Wednesday, 29 September 2010


Scene of crime: The Comedy Theatre, London

Defendants: Stage adaptor Rachel Wagstaff, director Trevor Nunn. Original author Sebastian Faulks.

Case for the defence:

Sebastian Faulks' World War I epic Birdsong has been in film development limbo for several years, its subject – the 1910 meeting of a young Englishman and his affair with his French hostess, his subsequent service in the war, and his descendents' lives in the 1970s – has been thought inadaptable. However, Wagstaff does so and despite trimming the 1970s section, this is an epic at around three hours with one intermission and a five-minute break.

The play starts, as we're told on the projector screen, in 1910 in a very conventional play, one that could have been written at the time – a young Englishman, Stephen Wraysford, arrives at a well-to-do family house and is entertained. So far so conventional, but when he hears his host beating his wife, Isabelle, Wraysford's attraction to this older woman grows until they embark on an affair. They are found out and elope, but before long Isabelle tires of their poor life and returns, devasting Wraysford.

Act I ends with the sound of war and the stage comes to life – the moving backdrop is now not just a projector screen but three-dimensional, the trenches. As we return in Act II, we're introduced to Sapper Jack Firebrace, a pious man who has a turn at entertaining the troops in drag, but he angers the-now Lt Wraysford by sleeping on duty. Despite the threat of execution for this, the two become friends, or as close as two solitary types can. Wraysford wants to see Firebrace's tunnels beneath the Bosch's lines and despite attacking in the bloodbath of the Somme stays at the front.

His previous life catches up with him when his unit is stationed in Isabelle's old village and he seeks her out. Finding her, seven years later he still loves her despite her wounds, but Isabelle has fallen for a German soldier and won't return to Wraysford. Nor will she tell him about his son. Isabelle's sister tries to, but it is for nothing and he returns to the front. By 1918 he is down in the mines with Firebrace when the Germans devastate their tunnel network, Wraysford manages to blast his way out, saved by a German soon after the Armistice is signed.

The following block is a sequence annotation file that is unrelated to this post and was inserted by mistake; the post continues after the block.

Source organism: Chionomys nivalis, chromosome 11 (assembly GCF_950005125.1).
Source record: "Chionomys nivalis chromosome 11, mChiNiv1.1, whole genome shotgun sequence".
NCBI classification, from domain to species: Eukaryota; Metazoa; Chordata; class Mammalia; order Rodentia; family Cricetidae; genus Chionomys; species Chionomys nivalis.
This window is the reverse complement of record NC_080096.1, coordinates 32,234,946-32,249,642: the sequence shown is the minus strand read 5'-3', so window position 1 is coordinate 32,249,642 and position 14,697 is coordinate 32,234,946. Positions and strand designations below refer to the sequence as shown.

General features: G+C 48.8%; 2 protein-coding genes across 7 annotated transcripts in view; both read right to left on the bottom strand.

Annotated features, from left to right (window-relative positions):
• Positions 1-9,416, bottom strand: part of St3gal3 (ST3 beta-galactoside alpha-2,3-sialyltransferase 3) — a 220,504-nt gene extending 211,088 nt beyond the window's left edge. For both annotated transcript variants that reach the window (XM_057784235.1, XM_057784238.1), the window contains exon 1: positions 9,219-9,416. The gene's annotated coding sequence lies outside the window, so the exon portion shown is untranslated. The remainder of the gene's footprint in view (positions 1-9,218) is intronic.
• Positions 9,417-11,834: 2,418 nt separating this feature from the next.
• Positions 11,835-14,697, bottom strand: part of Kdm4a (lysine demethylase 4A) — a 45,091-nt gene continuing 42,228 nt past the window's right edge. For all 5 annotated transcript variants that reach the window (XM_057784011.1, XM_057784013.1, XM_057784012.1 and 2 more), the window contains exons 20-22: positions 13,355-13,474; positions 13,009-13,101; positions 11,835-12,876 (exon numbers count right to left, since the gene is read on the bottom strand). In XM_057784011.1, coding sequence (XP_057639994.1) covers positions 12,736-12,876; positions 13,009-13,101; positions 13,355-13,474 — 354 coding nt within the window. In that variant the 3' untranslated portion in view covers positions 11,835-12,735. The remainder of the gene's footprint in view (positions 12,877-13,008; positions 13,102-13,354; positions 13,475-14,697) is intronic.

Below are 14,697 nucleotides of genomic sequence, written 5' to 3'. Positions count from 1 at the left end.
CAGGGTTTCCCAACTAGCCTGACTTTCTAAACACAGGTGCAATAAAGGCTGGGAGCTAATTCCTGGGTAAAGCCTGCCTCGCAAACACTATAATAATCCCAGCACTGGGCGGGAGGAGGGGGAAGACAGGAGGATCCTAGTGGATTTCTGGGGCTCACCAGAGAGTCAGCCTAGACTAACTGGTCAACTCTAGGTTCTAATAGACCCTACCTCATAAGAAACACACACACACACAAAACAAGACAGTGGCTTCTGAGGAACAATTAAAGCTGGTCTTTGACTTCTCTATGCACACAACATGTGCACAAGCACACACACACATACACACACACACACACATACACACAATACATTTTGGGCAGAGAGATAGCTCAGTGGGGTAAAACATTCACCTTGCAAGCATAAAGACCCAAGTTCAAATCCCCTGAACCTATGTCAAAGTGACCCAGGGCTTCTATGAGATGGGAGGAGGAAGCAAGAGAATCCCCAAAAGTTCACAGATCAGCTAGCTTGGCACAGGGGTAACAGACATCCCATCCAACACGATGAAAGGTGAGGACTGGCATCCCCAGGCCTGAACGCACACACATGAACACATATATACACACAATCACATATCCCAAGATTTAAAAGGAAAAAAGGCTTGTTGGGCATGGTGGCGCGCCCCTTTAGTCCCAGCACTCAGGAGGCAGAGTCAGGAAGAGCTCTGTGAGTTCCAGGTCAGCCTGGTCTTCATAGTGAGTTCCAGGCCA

Witness statements:

"Nunn’s direction is sometimes turgid, with unconvincing sing-songs round the piano. The play’s most moving moments are the simplest, with Lee Ross as the sapper Jack Firebrace writing letters to his wife and reading her replies. Thanks to Ross’s beautifully simple and direct performance, the scene when he receives terrible news from home is by far the most moving in the play. It is not an easy thing to play uncomplicated goodness without sliding into sentimentality but Ross resists the temptation and moved me to tears.

"…Nevertheless this stage version strikes me as cumbersome and unnecessary, and never comes close to matching the dramatic power and extraordinary tenderness of RC Sherriff’s Journey’s End, written from his personal experience of the Great War, rather than based on scrupulous research like Faulks’s novel. My advice would be to stay at home and read the novel, or better yet, a collection of the great poems written by Owen, Sassoon and others who actually served in the First World War." – Charles Spencer, the Daily Telegraph

"Wagstaff’s version retains many of the novel’s intriguing elements: its concern with class, its sense of war as an exercise in blinkered bureaucracy, its depiction of an early-20th century crisis of masculinity. It’s poetic, too, and beautiful in places, thanks to John Napier’s clever designs, which make generous use of projections by Jon Driscoll and Gemma Carrington. The sound, by Fergus O’Hare, is also excellent. Besides Barnes, there are skilful performances from Zoe Waites, Nicholas Farrell, Genevieve O’Reilly, and above all Lee Ross as Jack, a tunnel-digger with a quirky music hall sensibility. Yet whereas the novel is often claustrophobic, here there is less visceral immediacy. Events are narrated when they really need to be dramatised. The result is too rhetorical: we’re told what we ought to be shown. Barnes has an elegant way with his expository speeches, but Trevor Nunn’s production is often static, and, for all the gravity of its subject matter, it doesn’t engage us fully." – Henry Hitchings, the Evening Standard